By Jim Schutze
By Rachel Watts
By Lauren Drewes Daniels
By Anna Merlan
By Lee Escobedo
Despite a Fort Worth Star-Telegram series in 1997 that was critical of Tarrant County's approach, others cite the county as a model for the country. In April 1998, a PBS documentary featured Tarrant County's juvenile justice system as an example of innovative approaches that work without sending kids to jail. "Tarrant County...has designed its programs with the goal of identifying problems and providing...interventions at the earliest point," series producer and criminologist Roger Graef said. The county reduces juvenile violence by providing "the most extensive set of options for judges I've yet seen," he said.
And in a lengthy study released June 6 by Richard Mendel, a researcher for the nonpartisan American Youth Policy Forum in Washington, D.C., Tarrant County's juvenile probation agency is profiled as one of seven "lighthouse programs" in the nation worthy of emulation. Its emphasis on treatment and community-based supervision is far more successful than the "lock 'em up and throw away the key approach" used in most other Texas counties, Mendel wrote.
The star of both the PBS series and Mendel's report was T-CAP.
In 1992, Cockerell, on a nationwide mission to find correctional programs that could serve as alternatives to TYC, found Youth Advocate Programs Inc. in Harrisburg, Pennsylvania, a mentoring and advocacy nonprofit group founded by Thomas L. Jeffers in 1975. Jeffers and a whole cadre of juvenile-justice reformers had put together an alternative to detention and incarceration of juvenile delinquents, with an emphasis on education and employment. Those tools, they believed, could break the cycle of poverty that the vast majority of youthful offenders have in common.
Cockerell was impressed and got a small grant for YAP to set up the Tarrant County Advocate Program in one high-crime ZIP code. After a year, there was a 44 percent drop in the numbers of kids from that neighborhood who were committed to juvenile facilities. T-CAP was born.
Today, it is a cornerstone of the county's juvenile justice alternatives, operating countywide. An average of about 380 kids a year go through its program. During 1999, the most recent year for which T-CAP has tracking data, it claimed a 91 percent success rate (kids who complete their program without getting into trouble). Of those who got in trouble again, about 7 percent wound up in TYC or some other residential facility, 1 percent were certified to stand trial as adults, and 1 percent were simply AWOL. Yearly cost to the taxpayers: $1,032,000.
Typical of the kids in the program, says Steve Richmond, assistant to T-CAP's Tiwana Bell, is a 13-year-old boy who came home from a visit with cousins in Louisiana to find his single mother had moved out, taken everything and left no forwarding address.
"The kids we see are the sons and daughters of the generation destroyed by crack when it first hit the street," Richmond says. "They're the little cousins of yesterday's gang members," who are now for the most part in prison or dead. "Violence is down; the gangs are dying off. What we're seeing are the wannabes and the kids without parents, or parents so destroyed by drugs that they can't take care of them. These children are trying to get a pair of pants, get eats, a place to stay."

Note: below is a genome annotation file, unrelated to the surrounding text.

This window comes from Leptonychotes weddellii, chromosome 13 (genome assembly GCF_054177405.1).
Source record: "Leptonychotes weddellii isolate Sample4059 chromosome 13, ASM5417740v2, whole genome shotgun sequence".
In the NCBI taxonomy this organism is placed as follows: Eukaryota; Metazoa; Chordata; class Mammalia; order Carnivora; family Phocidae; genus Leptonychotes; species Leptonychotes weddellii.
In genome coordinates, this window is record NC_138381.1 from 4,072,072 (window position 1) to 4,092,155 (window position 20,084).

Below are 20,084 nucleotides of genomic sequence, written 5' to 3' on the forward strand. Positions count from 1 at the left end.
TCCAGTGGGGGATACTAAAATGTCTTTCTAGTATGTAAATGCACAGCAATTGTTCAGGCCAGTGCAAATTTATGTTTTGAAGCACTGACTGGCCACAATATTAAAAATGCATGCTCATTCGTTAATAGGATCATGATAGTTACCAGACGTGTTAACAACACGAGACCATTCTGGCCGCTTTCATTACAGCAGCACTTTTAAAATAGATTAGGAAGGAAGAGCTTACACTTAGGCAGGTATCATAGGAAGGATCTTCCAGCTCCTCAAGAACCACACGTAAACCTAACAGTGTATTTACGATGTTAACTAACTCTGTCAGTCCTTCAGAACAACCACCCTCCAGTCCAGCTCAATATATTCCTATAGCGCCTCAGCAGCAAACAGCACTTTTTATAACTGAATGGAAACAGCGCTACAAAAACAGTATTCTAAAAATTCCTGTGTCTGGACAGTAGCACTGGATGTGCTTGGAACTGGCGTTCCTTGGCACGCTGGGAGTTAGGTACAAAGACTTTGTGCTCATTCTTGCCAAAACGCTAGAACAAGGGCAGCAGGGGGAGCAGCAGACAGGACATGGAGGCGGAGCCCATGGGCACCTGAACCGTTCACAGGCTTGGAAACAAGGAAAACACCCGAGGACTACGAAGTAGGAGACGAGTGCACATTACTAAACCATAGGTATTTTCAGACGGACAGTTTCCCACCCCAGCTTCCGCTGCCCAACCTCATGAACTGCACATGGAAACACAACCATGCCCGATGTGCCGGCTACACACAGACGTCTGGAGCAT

John Green has been a T-Cap mentor since the program's inception. "I have a child 10 years old, already on probation for drugs. Where did he learn this? This is learned behavior, from his family," he says, his voice rising in intensity. "'I don't get it,' I tell the kid. 'Why?' I ask. 'Nothin' else to do,' he says."
Green is a tall, muscular man with a shiny round globe of a head, piercing eyes behind small, gold-rimmed glasses, a tiny gold earring in one ear and a gold cross dangling around his neck. At the end of the day, when the prosecutors and judges and reporters have gone home, when the studies are put in file 13 and the documentaries are archived, the real reason the Tarrant County program is successful is the work of people like him, trying to save throwaway kids one at a time.
The 54-year-old New York native with a degree in criminal justice is now a devout, praise-the-Lord Christian who knows the territory of the boys he mentors. "I was a heroin addict in Brooklyn," he says matter-of-factly. "Been clean 17 years on October 31." He saw an ad when T-CAP was organizing and was hired right away. "There's not much in the way of salary, but this is what I need to be doing. This is what God wants me to do." Mentors' salaries are less than starting pay for social workers--"a lot less," he says
Green works with four or five kids at any given time. Many live with single moms or with a grandmother while mother cools her heels in jail. Dads are practically nonexistent. Consistency, he said, is the key to success. "These kids have got to know they can count on you being there. They've been stomped on enough."
When a boy is first assigned to him, Green says, he goes to the kid's house, gives him and the family an overview of the program, talks about his offense, talks about conflict resolution, asks him what he likes to do and lets the kid make his choice. He finds out what the family needs and connects them to whatever agencies will help. He finds the probationer a job with one of several contractors that T-CAP uses for job training, takes him to his counseling sessions, AA meetings, church, court, wherever the boy needs to go. "T-CAP pays the kid's salary while he's in the program. An employer can't go wrong," he says. Green meets with the kid four or five days a week, takes him out to dinner or to Six Flags. ("Some of these kids have never been in a restaurant...They are awed by the experience.") He also takes them on outings with other kids in the program.